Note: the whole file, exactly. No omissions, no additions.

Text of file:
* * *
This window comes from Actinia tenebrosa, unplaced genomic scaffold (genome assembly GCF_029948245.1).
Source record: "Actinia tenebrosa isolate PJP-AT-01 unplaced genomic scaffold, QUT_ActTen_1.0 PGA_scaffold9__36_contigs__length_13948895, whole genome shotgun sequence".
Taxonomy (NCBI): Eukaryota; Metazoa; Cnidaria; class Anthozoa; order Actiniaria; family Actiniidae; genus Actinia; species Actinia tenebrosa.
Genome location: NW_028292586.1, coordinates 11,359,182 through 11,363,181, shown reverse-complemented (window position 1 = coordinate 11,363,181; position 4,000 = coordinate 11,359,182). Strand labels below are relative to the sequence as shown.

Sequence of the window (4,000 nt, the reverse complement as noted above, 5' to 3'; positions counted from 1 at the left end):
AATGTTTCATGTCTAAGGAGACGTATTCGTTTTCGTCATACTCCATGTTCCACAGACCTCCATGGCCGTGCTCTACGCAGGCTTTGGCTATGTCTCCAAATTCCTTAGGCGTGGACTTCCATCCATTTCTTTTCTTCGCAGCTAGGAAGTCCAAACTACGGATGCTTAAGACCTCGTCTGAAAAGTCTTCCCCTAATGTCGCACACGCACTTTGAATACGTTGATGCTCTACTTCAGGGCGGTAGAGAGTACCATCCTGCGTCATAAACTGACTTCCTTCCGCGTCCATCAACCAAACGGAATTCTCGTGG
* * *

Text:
This window comes from Actinia tenebrosa, unplaced genomic scaffold (genome assembly GCF_029948245.1).
Source record: "Actinia tenebrosa isolate PJP-AT-01 unplaced genomic scaffold, QUT_ActTen_1.0 PGA_scaffold9__36_contigs__length_13948895, whole genome shotgun sequence".
Taxonomy (NCBI): Eukaryota; Metazoa; Cnidaria; class Anthozoa; order Actiniaria; family Actiniidae; genus Actinia; species Actinia tenebrosa.
Genome location: NW_028292586.1, coordinates 11,359,182 through 11,363,181, shown reverse-complemented (window position 1 = coordinate 11,363,181; position 4,000 = coordinate 11,359,182). Strand labels below are relative to the sequence as shown.

Sequence of the window (4,000 nt, the reverse complement as noted above, 5' to 3'; positions counted from 1 at the left end):
AATGTTTCATGTCTAAGGAGACGTATTCGTTTTCGTCATACTCCATGTTCCACAGACCTCCATGGCCGTGCTCTACGCAGGCTTTGGCTATGTCTCCAAATTCCTTAGGCGTGGACTTCCATCCATTTCTTTTCTTCGCAGCTAGGAAGTCCAAACTACGGATGCTTAAGACCTCGTCTGAAAAGTCTTCCCCTAATGTCGCACACGCACTTTGAATACGTTGATGCTCTACTTCAGGGCGGTAGAGAGTACCATCCTGCGTCATAAACTGACTTCCTTCCGCGTCCATCAACCAAACGGAATTCTCGTGG